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Noon Edition

Eating More With Friends And Family

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D:        Oh, Yaël, I always eat too much at Thanksgiving dinner.

Y:        That’s not really surprising, Don.  I do too. There’s even a scientific study that demonstrates that people eat more when they eat with family and friends.

D:        Really?  Tell me about it.

Y:        The study was done by a team of researchers from the United Kingdom and Australia, and they published their results in 2019.  The researchers pooled the results of forty-two other studies of social eating, covering thousands of people as subjects. They found that, on average, people ate forty-eight percent more food when dining with friends and family than when dining alone.

D:        What about when they ate with strangers?

Y:        No, the effect wasn’t observed when eating with strangers.  The researchers think that this is because we want to make a good impression on strangers, and so take smaller portions. This is especially the case for women eating with men.

D:        I wonder why it is that people eat more when they eat together.

Y:        It could just be that people eat more because meals tend to last longer when people eat together, but the researchers think there’s more to it than that. The behavior isn’t unique to humans.  Some other kinds of animals, including rats, chickens, and gerbils have been shown to eat more when they eat together in groups.  Our ancestors probably shared food.  When eating shared food together there is a tension between the goal of being seen to engage in altruistic sharing, and getting a good meal for oneself. The solution is to consume at least as much as others in the group.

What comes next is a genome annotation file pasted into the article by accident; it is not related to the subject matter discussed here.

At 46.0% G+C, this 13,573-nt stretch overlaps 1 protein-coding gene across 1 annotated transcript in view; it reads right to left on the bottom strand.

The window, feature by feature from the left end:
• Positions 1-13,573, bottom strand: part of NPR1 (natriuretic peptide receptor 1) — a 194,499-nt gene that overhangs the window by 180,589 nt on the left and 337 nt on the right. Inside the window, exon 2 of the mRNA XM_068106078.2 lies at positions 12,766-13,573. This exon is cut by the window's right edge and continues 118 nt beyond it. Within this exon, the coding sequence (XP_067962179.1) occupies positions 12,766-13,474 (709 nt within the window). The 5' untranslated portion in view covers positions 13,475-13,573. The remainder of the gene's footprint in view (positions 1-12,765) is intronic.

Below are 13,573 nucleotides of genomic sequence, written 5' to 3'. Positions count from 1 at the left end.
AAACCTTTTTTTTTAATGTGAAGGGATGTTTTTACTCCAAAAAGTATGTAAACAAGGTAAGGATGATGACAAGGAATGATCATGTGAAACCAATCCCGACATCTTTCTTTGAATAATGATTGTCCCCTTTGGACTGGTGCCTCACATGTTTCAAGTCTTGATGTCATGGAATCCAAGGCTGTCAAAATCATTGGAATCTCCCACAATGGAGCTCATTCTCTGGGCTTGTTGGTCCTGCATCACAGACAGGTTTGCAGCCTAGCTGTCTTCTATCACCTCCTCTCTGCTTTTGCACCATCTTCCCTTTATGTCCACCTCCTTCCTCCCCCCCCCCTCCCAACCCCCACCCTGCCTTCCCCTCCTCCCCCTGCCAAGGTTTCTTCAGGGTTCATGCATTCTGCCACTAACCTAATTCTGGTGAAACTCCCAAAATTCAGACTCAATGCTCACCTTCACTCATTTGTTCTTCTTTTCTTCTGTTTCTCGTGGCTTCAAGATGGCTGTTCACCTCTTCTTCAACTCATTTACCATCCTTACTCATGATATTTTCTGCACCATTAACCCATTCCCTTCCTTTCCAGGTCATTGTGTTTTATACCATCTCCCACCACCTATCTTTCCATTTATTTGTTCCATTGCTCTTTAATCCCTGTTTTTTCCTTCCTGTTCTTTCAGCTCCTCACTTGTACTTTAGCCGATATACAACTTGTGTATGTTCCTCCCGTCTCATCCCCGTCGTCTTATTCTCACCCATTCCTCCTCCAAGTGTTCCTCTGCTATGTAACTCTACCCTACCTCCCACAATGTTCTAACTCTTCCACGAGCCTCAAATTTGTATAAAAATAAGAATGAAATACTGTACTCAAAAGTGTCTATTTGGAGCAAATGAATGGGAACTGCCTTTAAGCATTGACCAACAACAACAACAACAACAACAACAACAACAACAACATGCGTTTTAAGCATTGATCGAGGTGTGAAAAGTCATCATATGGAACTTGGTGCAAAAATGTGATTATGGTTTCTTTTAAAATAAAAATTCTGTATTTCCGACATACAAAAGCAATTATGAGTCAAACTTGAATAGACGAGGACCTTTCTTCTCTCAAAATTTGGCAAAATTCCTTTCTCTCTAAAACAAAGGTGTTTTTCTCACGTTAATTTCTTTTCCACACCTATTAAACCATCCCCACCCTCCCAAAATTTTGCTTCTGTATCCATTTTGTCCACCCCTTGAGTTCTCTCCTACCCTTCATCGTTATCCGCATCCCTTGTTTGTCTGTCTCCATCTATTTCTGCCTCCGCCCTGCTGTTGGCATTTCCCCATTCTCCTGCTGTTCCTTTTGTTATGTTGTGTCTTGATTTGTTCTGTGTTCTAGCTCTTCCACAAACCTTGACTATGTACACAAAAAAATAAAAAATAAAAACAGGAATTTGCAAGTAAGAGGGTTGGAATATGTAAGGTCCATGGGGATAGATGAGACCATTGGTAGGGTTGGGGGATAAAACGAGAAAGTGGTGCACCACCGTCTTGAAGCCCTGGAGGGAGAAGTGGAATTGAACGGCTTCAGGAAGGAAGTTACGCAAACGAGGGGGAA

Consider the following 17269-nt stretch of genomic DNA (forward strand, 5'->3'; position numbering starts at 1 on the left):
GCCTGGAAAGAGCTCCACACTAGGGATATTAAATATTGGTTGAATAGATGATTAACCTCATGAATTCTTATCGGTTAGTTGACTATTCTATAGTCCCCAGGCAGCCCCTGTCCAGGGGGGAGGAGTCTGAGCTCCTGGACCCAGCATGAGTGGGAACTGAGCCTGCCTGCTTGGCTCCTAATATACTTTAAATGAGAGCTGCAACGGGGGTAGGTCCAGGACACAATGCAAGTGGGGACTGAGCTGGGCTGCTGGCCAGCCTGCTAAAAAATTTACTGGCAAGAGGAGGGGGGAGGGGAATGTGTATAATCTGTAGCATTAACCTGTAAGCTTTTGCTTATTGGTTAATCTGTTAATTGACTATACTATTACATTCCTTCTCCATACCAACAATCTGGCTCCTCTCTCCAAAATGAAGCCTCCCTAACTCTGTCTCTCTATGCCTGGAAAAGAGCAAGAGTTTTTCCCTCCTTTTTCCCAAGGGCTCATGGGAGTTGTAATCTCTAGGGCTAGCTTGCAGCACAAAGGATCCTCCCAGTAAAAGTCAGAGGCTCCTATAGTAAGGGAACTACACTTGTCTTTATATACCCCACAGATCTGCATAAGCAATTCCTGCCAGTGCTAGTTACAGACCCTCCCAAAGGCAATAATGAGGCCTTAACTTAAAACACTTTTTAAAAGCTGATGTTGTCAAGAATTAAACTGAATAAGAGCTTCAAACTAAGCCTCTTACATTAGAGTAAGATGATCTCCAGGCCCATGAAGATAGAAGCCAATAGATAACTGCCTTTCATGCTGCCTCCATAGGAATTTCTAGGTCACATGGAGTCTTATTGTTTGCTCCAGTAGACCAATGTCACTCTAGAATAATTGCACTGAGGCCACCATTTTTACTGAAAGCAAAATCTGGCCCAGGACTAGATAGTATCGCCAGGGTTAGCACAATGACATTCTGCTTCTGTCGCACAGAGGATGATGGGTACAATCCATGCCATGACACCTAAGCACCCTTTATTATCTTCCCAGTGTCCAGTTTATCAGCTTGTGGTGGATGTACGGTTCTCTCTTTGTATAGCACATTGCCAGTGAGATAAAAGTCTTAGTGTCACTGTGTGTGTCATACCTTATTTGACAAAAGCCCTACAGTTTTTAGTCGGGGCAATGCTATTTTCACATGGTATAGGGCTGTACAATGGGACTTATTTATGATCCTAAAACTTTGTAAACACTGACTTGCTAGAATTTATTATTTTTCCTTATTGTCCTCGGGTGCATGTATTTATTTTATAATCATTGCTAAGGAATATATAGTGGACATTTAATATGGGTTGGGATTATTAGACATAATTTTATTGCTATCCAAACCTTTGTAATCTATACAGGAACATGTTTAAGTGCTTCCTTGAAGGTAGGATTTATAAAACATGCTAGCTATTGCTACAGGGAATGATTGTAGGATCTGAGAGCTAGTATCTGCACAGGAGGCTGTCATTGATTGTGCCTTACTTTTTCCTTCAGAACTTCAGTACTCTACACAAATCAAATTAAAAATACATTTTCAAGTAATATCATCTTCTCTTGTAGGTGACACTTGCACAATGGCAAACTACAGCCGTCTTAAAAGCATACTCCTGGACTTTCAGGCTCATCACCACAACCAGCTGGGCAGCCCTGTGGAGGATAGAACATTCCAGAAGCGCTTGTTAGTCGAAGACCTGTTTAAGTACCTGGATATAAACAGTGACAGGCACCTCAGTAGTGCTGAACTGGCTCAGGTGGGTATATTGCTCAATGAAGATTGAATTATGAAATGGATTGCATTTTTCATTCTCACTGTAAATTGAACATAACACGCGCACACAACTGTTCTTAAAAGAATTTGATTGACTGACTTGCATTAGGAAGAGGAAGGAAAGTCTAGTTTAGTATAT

Breakfast food.

A recent study found that, on average, people ate 48 percent more food when dining with friends and family than when dining alone. (Or Hiltch, Wikimedia Commons)

A new study done by a team of researchers from the United Kingdom and Australia in 2019 demonstrates that people eat more when they eat with family and friends. The researchers pooled the results of 42 other studies of social eating, covering thousands of people as subjects. 

They found that, on average, people ate 48 percent more food when dining with friends and family than when dining alone. However, this effect was not observed when eating with strangers.

The researchers think that this is because we want to make a good impression on strangers, and so take smaller portions. This is especially the case for women eating with men.

People could be eating more with friends because meals tend to last longer when people eat together, but the researchers think there's more to it than that. The behavior isn't unique to humans.

Some other kinds of animals, including rats, chickens, and gerbils have been shown to eat more when they eat together in groups. Our ancestors probably shared food. 

When eating shared food together there is a tension between the goal of being seen to engage in altruistic sharing, and getting a good meal for oneself. The solution is to consume at least as much as others in the group.

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